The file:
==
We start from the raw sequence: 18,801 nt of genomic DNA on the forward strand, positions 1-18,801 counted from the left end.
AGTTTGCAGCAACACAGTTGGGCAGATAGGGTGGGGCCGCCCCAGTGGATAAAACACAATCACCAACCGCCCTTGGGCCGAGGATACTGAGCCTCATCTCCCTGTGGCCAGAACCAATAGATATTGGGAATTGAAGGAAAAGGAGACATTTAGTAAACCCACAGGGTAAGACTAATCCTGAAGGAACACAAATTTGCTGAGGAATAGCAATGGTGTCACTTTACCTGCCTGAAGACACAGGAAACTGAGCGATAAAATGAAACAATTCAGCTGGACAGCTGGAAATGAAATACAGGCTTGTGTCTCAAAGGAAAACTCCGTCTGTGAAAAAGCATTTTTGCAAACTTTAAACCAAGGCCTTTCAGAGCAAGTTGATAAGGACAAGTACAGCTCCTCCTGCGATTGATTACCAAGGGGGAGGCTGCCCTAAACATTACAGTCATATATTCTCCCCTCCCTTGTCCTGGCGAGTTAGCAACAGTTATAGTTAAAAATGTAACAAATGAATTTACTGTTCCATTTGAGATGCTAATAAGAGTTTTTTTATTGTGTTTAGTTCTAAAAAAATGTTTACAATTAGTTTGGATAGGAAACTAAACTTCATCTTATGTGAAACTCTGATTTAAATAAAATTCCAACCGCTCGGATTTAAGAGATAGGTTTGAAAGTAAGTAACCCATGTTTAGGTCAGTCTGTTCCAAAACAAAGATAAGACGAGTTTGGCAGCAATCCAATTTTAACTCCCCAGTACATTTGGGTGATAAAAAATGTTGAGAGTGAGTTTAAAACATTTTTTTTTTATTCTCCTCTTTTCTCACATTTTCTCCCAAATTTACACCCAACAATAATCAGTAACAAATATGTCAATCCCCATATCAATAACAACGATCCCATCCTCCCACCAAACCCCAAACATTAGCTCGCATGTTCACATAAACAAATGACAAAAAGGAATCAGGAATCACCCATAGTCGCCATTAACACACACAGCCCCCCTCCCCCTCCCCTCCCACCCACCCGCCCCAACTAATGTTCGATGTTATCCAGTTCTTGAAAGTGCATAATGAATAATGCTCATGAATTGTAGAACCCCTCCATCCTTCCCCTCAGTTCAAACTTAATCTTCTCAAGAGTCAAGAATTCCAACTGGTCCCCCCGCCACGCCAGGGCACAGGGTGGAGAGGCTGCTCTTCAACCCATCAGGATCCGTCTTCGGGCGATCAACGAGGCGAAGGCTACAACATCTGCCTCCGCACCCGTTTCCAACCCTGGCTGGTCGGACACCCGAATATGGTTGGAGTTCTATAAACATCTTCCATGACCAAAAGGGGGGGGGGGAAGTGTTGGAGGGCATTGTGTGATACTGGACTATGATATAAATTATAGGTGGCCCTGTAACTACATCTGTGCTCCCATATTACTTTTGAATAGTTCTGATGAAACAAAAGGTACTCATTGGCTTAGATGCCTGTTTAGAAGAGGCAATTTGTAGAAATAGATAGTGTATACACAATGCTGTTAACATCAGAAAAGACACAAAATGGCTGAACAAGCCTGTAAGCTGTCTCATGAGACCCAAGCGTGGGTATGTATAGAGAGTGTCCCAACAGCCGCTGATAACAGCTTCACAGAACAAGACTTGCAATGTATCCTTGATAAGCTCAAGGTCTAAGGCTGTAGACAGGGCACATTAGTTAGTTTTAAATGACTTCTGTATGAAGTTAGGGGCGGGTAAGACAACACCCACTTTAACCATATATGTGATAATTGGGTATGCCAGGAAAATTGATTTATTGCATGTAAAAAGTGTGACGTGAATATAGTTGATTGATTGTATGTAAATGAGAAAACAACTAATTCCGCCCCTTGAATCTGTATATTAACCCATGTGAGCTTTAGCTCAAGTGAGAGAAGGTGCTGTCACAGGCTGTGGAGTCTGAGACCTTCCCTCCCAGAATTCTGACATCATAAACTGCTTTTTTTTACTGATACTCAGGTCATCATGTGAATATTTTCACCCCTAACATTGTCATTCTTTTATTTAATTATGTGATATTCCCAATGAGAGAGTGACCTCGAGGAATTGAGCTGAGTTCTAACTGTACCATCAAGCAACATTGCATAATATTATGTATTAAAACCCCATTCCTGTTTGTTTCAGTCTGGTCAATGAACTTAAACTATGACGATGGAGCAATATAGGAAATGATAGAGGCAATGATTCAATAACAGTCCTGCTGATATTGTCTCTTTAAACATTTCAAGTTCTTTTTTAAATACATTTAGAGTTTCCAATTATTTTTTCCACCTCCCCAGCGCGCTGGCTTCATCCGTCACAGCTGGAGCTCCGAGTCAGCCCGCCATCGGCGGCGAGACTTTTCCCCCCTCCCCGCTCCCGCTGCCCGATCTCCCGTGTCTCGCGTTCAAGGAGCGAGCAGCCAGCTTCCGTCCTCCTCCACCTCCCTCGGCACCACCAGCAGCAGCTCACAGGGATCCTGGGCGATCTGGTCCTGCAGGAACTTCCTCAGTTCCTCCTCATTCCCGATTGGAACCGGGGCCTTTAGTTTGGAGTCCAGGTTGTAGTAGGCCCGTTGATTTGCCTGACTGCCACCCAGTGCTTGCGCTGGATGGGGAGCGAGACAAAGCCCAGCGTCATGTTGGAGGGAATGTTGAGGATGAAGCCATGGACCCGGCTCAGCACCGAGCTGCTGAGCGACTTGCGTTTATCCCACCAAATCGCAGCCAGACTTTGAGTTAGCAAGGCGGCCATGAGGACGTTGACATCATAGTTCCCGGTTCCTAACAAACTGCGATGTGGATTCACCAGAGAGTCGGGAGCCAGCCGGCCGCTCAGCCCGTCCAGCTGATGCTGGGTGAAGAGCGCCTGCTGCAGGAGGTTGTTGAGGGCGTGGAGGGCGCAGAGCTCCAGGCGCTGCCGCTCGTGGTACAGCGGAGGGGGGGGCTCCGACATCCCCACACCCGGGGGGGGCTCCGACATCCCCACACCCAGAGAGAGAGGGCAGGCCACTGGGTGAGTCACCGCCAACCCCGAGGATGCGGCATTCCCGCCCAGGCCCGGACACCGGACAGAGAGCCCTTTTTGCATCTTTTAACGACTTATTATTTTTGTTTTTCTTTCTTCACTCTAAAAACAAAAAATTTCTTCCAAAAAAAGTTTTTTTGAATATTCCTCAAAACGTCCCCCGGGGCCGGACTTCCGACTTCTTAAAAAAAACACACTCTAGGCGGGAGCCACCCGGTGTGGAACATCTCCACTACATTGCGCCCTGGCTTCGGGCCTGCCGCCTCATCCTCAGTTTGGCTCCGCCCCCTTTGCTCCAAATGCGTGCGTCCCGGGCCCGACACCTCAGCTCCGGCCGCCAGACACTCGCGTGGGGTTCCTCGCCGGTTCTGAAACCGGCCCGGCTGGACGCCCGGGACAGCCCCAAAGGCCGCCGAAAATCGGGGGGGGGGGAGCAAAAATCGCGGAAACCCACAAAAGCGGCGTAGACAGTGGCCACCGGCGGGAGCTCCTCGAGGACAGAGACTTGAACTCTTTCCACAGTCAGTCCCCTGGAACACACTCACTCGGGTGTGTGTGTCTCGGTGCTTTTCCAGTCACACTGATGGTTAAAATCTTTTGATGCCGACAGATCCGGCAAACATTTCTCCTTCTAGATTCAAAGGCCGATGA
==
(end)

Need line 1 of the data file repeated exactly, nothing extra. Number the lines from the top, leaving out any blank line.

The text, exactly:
We start from the raw sequence: 18,801 nt of genomic DNA on the forward strand, positions 1-18,801 counted from the left end.